Category: Announcements

Inventor Dr. James Conley Visits SBE


Dr. James Conley, Professor of Technology at the Kellogg School of Management, in Evanston, Illinois, was a guest presenter in the School of Business and Economics on November 2, 2007. Dr. Conley was an advisor to one the SBE’s new business law faculty, Assistant Professor David Orozco.

While on campus he visited with faculty, talked with students in the classroom, and gave a campus presentation. His presentation was titled “Innovation & Invention: the emerging role of engineers and technologists in wealth creation.” His talk described how the US intellectual property system is designed to reward the innovator engineer, scientist, artist and inventor. He described why knowledge of property rights is critical to obtaining a competitive advantage in the marketplace and why ignorance ensures that the commercial benefits of innovation will be enjoyed by others.

Dr. Conley serves on the faculty of both the Kellogg School of Management and the McCormick School of Engineering at Northwestern University. He is a faculty contributor in the Kellogg Center for Research in Technology & Innovation and the Institute for Design Engineering and Application (IDEA).

Before joining Northwestern in 1994, he spent seven years at the Ryobi Limited Group in Japan. At Ryobi, he co-invented the first hand-held 26.2 cc, OHV 4-cycle engine for the lawn care markets with MTU Alum Ronald Hoffman.

Michigan Tech MBA Program Ranks in Top 100 Worldwide

During its first year of existence, Michigan Tech’s Master of Business Administration program ranked in the top 100 MBA programs around the world for its emphasis on sustainability and social/environmental issues.

The Aspen Institute’s 2007-08 edition of “Beyond Grey Pinstripes,” released on October 11, ranks Michigan Tech’s new MBA program 94th on a list of Global Top 100 Schools. More than 600 business schools were invited to participate in the biennial survey and alternative ranking conducted by the Aspen Institute’s Center for Business Education.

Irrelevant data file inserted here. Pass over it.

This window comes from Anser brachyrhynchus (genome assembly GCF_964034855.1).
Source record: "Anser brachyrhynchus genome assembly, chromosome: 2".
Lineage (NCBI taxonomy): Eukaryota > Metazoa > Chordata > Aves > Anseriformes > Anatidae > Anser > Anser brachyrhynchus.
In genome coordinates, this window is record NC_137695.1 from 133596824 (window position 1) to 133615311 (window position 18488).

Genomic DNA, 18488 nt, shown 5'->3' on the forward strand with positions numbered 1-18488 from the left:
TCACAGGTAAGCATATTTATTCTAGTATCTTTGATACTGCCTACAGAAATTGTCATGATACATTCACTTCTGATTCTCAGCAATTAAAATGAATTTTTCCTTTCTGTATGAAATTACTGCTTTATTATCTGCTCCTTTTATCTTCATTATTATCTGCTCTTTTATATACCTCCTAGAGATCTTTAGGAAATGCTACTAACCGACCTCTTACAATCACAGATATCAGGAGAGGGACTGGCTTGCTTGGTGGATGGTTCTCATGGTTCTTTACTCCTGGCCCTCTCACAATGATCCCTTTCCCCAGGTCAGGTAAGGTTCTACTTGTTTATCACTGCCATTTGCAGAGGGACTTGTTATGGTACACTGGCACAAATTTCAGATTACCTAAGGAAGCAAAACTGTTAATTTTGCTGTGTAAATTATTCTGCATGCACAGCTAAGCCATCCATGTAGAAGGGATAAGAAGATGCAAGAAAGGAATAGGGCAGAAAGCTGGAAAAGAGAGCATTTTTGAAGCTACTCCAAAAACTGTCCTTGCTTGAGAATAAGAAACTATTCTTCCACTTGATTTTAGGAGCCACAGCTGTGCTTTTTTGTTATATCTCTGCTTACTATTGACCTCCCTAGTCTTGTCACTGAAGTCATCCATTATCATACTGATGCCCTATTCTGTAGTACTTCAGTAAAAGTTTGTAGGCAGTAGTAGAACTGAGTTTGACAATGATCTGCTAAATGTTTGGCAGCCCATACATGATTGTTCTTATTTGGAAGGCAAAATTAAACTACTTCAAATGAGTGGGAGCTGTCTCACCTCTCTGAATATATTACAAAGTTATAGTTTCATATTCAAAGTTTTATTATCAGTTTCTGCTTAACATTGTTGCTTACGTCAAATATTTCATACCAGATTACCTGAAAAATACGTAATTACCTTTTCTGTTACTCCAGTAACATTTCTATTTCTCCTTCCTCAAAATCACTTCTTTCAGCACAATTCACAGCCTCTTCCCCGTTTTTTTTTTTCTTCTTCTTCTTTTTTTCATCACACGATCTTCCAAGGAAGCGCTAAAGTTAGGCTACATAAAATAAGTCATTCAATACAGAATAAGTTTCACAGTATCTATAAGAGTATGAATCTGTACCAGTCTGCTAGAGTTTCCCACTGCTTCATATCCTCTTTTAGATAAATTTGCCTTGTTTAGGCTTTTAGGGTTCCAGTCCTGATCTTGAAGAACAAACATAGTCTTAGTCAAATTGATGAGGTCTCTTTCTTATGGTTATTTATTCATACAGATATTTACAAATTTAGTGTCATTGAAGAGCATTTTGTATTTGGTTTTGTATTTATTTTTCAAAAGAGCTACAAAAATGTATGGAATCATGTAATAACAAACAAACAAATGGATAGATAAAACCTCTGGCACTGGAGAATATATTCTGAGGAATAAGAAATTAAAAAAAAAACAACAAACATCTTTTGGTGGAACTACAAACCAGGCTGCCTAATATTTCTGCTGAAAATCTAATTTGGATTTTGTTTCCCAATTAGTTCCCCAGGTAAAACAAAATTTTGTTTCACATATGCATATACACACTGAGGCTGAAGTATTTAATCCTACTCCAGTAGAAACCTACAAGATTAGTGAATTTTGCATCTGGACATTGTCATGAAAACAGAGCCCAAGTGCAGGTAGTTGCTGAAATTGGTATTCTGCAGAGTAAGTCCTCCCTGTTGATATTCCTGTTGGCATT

Christa Walck, dean of the School of Business and Economics, is thrilled with the results. “We are now on the map for sustainability in business education,” she said. “’Beyond Grey Pinstripes’ is the ranking for sustainability in business programs, and sustainability is a major strategic emphasis for Michigan Tech.

“This indicates that even a brand new and small program like ours can be recognized if we are doing the right things,” Walck went on to say. “To get this recognition from a well-recognized program like ‘Beyond Grey Pinstripes’ says we are on the right track.”

The dean said the ranking will help Michigan Tech attract faculty and students who are interested in sustainable business. “Businesses are becoming much more aware of how important it is for their processes and products to be sustainable ecologically as well as economically, so I have been encouraging School of Business and Economics faculty to incorporate sustainability concepts into their courses,” said Walck.

Provost Lesley Lovett-Doust noted, “This comes at a perfect time, when we have just announced our new Strategic Faculty Hiring Initiative, with the theme this year of sustainability. We envision strong applicants for our three endowed chairs—the Robbins Chairs in sustainability—and the seven faculty positions. This recognition should help us attract some excellent candidates for these positions, including faculty in the area of sustainable business and economics of sustainability.”

A small but growing number of business schools are leading the trend to incorporate social and environmental issues into their core curricula, the Aspen Institute reported. Society and the environment are becoming significant issues on campus, but in many schools of business, they are still confined mostly to discussions of nonprofit management, social entrepreneurship and ethics, said Rich Leimsider, director of the Aspen Institute Center for Business Education.

In “Beyond Grey Pinstripes,” success is measured by how well prepared graduates are to guide a company through the complex relationship of business and society, the environment and the well-being of communities, countries and the world. “Our National Advisory Board members have commented on the value of our students’ knowledge and experience in sustainable business practice,” Walck noted.

In the latest Aspen Institute report, as in 2005-06, Stanford University ranked first. The University of Michigan ranked second, and York University in Canada was third.

SBE Hosts Grand Opening for Sam Tidwell Student Center

On Thursday, September 13th, the School of Business & Economics is hosting a grand opening for the Sam Tidwell Student Center. The student center was finished in fall 2006, and is now being dedicated and celebrated for its resources.